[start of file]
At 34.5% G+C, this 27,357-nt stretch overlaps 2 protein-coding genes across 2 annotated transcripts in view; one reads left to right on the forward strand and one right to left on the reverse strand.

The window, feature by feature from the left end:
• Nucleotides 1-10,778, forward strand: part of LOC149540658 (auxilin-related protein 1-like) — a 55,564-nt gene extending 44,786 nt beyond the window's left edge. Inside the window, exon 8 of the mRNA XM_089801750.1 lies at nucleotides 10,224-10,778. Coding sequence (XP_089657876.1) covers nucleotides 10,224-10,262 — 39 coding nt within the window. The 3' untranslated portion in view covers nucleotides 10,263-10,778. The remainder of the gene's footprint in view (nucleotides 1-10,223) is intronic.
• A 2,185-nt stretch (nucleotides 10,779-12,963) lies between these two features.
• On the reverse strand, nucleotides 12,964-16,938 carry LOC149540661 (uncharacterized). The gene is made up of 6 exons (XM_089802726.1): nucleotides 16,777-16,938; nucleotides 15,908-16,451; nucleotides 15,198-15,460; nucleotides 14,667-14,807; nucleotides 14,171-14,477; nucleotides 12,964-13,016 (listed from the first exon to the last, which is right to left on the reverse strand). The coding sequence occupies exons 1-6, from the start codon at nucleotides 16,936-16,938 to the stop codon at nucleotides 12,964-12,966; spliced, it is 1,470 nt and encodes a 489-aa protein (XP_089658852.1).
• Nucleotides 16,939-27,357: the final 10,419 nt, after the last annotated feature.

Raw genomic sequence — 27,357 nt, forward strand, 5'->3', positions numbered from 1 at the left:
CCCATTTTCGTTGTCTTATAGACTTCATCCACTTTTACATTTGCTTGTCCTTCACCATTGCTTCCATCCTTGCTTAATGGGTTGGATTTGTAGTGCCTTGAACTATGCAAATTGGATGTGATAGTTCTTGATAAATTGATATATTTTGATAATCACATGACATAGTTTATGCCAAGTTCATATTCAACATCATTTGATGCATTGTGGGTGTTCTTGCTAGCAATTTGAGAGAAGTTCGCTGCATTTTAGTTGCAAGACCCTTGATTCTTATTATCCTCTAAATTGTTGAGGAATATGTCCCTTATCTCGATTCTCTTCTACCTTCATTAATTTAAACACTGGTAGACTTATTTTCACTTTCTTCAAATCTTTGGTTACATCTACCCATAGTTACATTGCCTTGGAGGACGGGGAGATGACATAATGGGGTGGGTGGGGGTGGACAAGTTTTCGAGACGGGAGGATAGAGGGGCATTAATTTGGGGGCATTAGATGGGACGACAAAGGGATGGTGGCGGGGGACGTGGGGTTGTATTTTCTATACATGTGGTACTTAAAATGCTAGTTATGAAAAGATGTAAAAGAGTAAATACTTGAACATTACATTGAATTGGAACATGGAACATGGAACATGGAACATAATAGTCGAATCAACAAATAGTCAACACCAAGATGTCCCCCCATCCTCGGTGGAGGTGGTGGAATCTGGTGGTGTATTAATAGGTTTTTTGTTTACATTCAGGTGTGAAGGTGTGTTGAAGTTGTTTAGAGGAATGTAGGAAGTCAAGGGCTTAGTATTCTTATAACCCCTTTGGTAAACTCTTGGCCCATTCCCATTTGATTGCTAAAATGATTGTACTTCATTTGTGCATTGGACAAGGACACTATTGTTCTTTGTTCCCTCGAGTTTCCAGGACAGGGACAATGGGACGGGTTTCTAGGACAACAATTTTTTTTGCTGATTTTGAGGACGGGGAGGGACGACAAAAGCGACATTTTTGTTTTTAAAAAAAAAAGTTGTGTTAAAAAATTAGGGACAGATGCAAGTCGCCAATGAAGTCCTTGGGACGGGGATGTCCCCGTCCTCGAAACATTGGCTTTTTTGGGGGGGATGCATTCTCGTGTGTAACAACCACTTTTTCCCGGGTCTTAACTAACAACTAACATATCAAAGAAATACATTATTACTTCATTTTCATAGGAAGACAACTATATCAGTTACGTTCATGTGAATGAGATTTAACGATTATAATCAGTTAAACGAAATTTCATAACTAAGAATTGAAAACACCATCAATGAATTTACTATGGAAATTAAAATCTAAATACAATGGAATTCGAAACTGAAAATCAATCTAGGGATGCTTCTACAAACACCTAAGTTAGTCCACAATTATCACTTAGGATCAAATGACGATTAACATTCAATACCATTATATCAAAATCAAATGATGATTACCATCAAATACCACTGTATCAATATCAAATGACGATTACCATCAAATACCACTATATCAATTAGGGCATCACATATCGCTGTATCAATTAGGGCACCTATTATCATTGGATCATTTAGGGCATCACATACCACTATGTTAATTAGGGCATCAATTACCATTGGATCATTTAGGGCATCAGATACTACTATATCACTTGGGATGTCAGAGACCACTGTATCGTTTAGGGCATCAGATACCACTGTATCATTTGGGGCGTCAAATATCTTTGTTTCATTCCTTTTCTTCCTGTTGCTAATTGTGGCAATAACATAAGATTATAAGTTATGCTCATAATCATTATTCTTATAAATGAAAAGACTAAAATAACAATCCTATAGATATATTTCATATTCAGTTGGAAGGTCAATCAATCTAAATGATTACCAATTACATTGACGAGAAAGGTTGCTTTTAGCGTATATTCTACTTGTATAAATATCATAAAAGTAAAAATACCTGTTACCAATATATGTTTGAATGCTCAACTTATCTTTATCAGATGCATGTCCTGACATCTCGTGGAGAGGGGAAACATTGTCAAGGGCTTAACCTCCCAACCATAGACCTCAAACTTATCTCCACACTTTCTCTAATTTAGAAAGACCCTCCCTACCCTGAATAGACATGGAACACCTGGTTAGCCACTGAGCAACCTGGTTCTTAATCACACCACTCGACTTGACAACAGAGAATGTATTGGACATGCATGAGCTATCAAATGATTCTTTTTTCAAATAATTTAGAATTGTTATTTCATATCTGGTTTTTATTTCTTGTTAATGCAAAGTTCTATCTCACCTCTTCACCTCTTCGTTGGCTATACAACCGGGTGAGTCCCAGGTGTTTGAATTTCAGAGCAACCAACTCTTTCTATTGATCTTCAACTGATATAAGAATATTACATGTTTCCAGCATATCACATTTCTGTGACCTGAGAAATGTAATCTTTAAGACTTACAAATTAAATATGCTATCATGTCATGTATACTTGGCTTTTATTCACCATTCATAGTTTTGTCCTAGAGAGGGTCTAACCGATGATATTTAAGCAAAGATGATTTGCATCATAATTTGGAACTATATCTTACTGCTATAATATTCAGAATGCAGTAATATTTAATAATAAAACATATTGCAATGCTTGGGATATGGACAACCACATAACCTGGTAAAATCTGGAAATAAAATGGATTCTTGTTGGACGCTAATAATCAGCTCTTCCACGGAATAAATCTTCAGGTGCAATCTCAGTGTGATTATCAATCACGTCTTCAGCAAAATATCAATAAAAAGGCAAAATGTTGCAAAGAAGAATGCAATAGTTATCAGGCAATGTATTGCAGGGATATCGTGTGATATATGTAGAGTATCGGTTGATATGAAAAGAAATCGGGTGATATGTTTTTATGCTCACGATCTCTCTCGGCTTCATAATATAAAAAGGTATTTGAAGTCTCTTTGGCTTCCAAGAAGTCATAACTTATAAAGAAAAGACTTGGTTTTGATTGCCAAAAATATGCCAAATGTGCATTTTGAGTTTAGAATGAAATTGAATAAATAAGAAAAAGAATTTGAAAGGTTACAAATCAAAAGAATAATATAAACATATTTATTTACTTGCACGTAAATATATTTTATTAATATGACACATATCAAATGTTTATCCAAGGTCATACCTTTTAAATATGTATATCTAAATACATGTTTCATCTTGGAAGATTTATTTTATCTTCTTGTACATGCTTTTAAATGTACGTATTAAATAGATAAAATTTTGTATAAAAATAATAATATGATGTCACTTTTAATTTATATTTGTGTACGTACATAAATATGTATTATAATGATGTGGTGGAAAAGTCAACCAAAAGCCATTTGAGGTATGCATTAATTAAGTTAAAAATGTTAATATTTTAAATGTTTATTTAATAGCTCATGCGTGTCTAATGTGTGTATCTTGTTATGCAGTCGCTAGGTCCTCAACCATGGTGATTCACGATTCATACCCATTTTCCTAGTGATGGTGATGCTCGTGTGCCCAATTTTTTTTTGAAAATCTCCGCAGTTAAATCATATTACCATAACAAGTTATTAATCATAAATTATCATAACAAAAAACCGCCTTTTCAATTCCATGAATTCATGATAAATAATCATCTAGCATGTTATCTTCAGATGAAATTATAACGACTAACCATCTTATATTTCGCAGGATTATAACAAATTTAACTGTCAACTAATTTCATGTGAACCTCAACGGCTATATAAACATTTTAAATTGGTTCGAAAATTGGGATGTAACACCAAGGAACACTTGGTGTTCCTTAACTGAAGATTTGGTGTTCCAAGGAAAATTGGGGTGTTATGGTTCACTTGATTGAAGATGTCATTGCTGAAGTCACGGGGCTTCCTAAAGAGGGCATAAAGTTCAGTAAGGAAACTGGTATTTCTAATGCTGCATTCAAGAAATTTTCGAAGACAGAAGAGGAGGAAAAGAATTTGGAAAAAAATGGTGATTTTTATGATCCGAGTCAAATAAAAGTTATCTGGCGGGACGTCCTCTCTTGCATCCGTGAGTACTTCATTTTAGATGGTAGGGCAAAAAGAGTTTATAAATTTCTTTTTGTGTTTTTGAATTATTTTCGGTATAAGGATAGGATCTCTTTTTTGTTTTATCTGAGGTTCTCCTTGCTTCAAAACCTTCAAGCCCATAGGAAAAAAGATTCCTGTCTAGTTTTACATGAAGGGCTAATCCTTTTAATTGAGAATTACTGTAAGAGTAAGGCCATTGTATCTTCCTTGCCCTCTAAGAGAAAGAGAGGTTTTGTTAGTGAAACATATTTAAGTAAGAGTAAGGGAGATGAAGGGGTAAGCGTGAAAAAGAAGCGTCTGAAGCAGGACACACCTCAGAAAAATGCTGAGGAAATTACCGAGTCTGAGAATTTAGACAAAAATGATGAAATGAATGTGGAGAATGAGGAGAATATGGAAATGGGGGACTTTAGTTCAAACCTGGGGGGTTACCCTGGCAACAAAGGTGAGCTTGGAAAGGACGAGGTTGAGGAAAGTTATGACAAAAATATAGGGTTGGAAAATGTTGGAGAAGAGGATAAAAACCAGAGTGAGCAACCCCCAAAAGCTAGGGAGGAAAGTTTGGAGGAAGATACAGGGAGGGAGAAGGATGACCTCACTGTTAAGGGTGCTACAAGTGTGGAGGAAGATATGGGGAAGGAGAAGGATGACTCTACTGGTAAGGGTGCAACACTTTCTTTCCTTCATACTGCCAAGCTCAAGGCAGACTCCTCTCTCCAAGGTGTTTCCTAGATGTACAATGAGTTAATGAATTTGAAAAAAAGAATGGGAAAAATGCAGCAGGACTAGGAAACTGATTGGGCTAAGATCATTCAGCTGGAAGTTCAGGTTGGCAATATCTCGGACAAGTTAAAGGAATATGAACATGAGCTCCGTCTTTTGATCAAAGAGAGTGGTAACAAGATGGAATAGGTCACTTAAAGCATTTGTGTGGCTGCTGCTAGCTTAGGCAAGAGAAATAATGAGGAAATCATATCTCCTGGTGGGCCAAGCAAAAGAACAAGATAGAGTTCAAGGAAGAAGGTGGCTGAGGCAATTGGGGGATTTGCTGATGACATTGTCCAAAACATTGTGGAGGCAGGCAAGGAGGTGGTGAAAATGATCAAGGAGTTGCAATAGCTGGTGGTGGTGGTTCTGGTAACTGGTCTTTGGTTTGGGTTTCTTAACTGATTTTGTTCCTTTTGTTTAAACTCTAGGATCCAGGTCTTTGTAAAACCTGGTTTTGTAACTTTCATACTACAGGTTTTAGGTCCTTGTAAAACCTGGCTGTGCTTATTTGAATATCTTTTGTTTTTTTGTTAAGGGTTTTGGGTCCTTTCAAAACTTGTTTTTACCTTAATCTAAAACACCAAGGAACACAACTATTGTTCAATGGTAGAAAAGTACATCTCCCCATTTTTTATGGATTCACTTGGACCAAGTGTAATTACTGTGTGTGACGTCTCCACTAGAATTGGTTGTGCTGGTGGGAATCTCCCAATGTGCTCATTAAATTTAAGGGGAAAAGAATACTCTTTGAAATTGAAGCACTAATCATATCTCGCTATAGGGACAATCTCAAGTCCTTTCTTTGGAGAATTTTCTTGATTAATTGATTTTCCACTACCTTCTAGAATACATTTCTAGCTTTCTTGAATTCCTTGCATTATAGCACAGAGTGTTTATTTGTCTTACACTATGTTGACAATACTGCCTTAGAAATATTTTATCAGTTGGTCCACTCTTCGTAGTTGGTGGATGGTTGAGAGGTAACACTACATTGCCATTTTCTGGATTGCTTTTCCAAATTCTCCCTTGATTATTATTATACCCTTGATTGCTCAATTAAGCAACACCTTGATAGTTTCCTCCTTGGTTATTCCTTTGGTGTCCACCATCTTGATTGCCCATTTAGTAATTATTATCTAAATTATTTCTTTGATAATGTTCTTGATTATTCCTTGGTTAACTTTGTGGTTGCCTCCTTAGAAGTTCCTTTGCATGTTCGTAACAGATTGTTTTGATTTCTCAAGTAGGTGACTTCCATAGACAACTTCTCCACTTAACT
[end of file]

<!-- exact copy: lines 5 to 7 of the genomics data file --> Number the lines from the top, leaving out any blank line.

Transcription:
• On the reverse strand, nucleotides 12,964-16,938 carry LOC149540661 (uncharacterized). The gene is made up of 6 exons (XM_089802726.1): nucleotides 16,777-16,938; nucleotides 15,908-16,451; nucleotides 15,198-15,460; nucleotides 14,667-14,807; nucleotides 14,171-14,477; nucleotides 12,964-13,016 (listed from the first exon to the last, which is right to left on the reverse strand). The coding sequence occupies exons 1-6, from the start codon at nucleotides 16,936-16,938 to the stop codon at nucleotides 12,964-12,966; spliced, it is 1,470 nt and encodes a 489-aa protein (XP_089658852.1).
• Nucleotides 16,939-27,357: the final 10,419 nt, after the last annotated feature.

Raw genomic sequence — 27,357 nt, forward strand, 5'->3', positions numbered from 1 at the left: